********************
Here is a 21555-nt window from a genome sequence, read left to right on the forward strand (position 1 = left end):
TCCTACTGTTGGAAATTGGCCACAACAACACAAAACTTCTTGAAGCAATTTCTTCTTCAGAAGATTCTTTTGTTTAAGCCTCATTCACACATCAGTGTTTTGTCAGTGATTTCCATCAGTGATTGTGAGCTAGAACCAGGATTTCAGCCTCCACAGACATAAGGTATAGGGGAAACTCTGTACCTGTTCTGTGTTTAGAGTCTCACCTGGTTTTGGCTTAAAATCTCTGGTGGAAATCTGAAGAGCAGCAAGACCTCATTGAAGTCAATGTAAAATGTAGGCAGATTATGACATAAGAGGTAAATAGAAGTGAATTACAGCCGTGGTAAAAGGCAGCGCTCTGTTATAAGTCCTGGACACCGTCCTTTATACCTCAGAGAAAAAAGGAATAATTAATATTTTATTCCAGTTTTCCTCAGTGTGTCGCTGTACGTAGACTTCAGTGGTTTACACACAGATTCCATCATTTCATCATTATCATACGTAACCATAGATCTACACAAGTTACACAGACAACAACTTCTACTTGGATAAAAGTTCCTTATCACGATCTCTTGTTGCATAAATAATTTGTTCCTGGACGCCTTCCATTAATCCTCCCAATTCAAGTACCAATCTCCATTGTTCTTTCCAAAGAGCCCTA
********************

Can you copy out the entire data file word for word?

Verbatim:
Here is a 21555-nt window from a genome sequence, read left to right on the forward strand (position 1 = left end):
TCCTACTGTTGGAAATTGGCCACAACAACACAAAACTTCTTGAAGCAATTTCTTCTTCAGAAGATTCTTTTGTTTAAGCCTCATTCACACATCAGTGTTTTGTCAGTGATTTCCATCAGTGATTGTGAGCTAGAACCAGGATTTCAGCCTCCACAGACATAAGGTATAGGGGAAACTCTGTACCTGTTCTGTGTTTAGAGTCTCACCTGGTTTTGGCTTAAAATCTCTGGTGGAAATCTGAAGAGCAGCAAGACCTCATTGAAGTCAATGTAAAATGTAGGCAGATTATGACATAAGAGGTAAATAGAAGTGAATTACAGCCGTGGTAAAAGGCAGCGCTCTGTTATAAGTCCTGGACACCGTCCTTTATACCTCAGAGAAAAAAGGAATAATTAATATTTTATTCCAGTTTTCCTCAGTGTGTCGCTGTACGTAGACTTCAGTGGTTTACACACAGATTCCATCATTTCATCATTATCATACGTAACCATAGATCTACACAAGTTACACAGACAACAACTTCTACTTGGATAAAAGTTCCTTATCACGATCTCTTGTTGCATAAATAATTTGTTCCTGGACGCCTTCCATTAATCCTCCCAATTCAAGTACCAATCTCCATTGTTCTTTCCAAAGAGCCCTA